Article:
Monday, November 24, 2008

Potato Snack Steak

Truth in advertising clearly is not an issue in Japan. Take this "potato snack". The first three ingredients are flour, oil, and sugar. It seems that there isn't much in the way of actual potato in it, though one of the ingredients is "starch" and it could be potato starch. In keeping with the Japanese trend of putting sweeteners in savory foods, there is also Stevia in this. My guess is that this is supposed to resemble a potato chip rather than actually be a potato-based food.

Since cartoon characters are used to advertise everything in Japan, you can't tell by packaging whether or not something is for adults or for kids. This item is actually for kids. It's sold in a bin full of sweets and salty snacks for children that are 27 yen (27 cents) or 4 for 99 yen ($1) in price. I picked up 4 different items for review (the others will come later) and started with this strange item.

The snacks, and other ones like them made with popcorn, rice, corn, wheat, etc., are made by a company called Izumi (いずみ邑本舗). The company has a diverse product base including noodles, sweets, sembei (rice crackers), and other miscellaneous snacks both marketed as gifts and run-of-the-mill consumer products. It's "new" by Japanese food company standards and started doing business in 1950. They've also got a handful of their own shops in the Tokai region of Japan. This is the sort of company which few people recognize as they have no signature products and most of their goods seem pretty low rent. Essentially, they have very low brand name awareness.

My expectations of anything which costs so little and is marketed toward kids are low so I didn't approach this with the idea of loving it, but simply sampling it out of pure interest. There are four large chips in the foil packet. The chips diameter is slightly smaller than the length of a ballpoint pen. When you open the package, you smell a strange smell that I'd say is a cross between a generic fried food smell and spices, with vaguely beef-like overtones.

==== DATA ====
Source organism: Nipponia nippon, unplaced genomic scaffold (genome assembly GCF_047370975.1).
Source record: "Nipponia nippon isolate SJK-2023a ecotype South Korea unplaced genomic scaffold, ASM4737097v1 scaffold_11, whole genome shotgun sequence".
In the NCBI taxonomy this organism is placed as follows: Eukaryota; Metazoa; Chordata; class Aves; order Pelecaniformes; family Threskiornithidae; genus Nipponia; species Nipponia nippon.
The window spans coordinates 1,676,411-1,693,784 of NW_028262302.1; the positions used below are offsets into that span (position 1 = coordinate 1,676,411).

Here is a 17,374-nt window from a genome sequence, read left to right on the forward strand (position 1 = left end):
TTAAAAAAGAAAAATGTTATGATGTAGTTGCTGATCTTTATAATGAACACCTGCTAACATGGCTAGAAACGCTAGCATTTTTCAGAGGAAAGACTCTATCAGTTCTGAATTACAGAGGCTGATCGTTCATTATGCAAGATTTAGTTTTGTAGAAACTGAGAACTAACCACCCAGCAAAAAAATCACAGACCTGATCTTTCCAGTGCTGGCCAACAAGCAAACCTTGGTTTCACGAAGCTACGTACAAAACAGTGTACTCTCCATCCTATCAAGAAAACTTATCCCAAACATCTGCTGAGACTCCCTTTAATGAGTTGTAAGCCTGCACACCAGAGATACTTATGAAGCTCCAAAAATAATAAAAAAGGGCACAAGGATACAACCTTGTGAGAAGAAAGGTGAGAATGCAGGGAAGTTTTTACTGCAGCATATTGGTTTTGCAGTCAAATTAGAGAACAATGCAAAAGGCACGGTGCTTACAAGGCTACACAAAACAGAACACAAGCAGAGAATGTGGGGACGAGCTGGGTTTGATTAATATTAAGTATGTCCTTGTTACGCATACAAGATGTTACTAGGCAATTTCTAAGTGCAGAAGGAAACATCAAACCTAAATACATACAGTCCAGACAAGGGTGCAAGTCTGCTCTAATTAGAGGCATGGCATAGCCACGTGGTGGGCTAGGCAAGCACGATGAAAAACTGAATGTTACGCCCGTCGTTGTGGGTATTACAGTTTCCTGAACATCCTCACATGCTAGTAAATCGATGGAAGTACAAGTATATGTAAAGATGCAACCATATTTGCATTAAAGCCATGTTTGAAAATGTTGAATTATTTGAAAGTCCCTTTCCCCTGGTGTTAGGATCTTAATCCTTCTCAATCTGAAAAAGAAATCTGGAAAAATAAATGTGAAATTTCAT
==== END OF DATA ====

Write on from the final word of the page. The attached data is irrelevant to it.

The taste is shockingly salty for a kid's treat. It's only moderately beef-like but has a very strong finish of celery salt. The texture of these is really quite nice. They are very crispy and seem to be comprised of multiple layers of paper thin layers of whatever it is they are made of (grease and flour?). Either that or the dough used to make these forms a super thin crispy shell on either side when it's fried. The chips are a bit greasy on the outside, but don't seem to be saturated with oil. Calorie information isn't given on the packet, but the web site states that there are 76 calories in 4 chips (13 grams/.45 oz).

If I had children, I certainly would try to avoid these. They have added calcium, but are otherwise pretty bad on the nutritional front because they're just fried flour patties with seasoning. Also, because they are so salty, I have to imagine the sodium content is high. As an adult, these strike me as some of the "junkier" junk food out there. They're not bad, but eating them makes me feel more polluted than usual (and that's saying something considering the junk I review).


Kelly said...

so it's possible to have potato chips with no potato in them? Strange. I never would have thought of it. although i guess they couldn't advertise it as a greasy flour round or something. :)

yun said...

Lately I have been craving to Potato Kettle chips... But this one made from real potato :D and they have a lot of choices of flavor.

Orchid64 said...

Kelly: Yeah, I think "flour patty" doesn't have quite the same allure as "potato snack." :-) I think that adding "snack" to something must be like adding "flavor" in the U.S. "Chocolate flavor" doesn't mean actual chocolate.

Yun: I think we can actually get imported Kettle Chips here, though they're a bit greasy for my tastes. I'm a serious fan of jalepeno chips, but can get them so rarely that there's no much risk of overindulging.

Thanks to both of you for reading and commenting!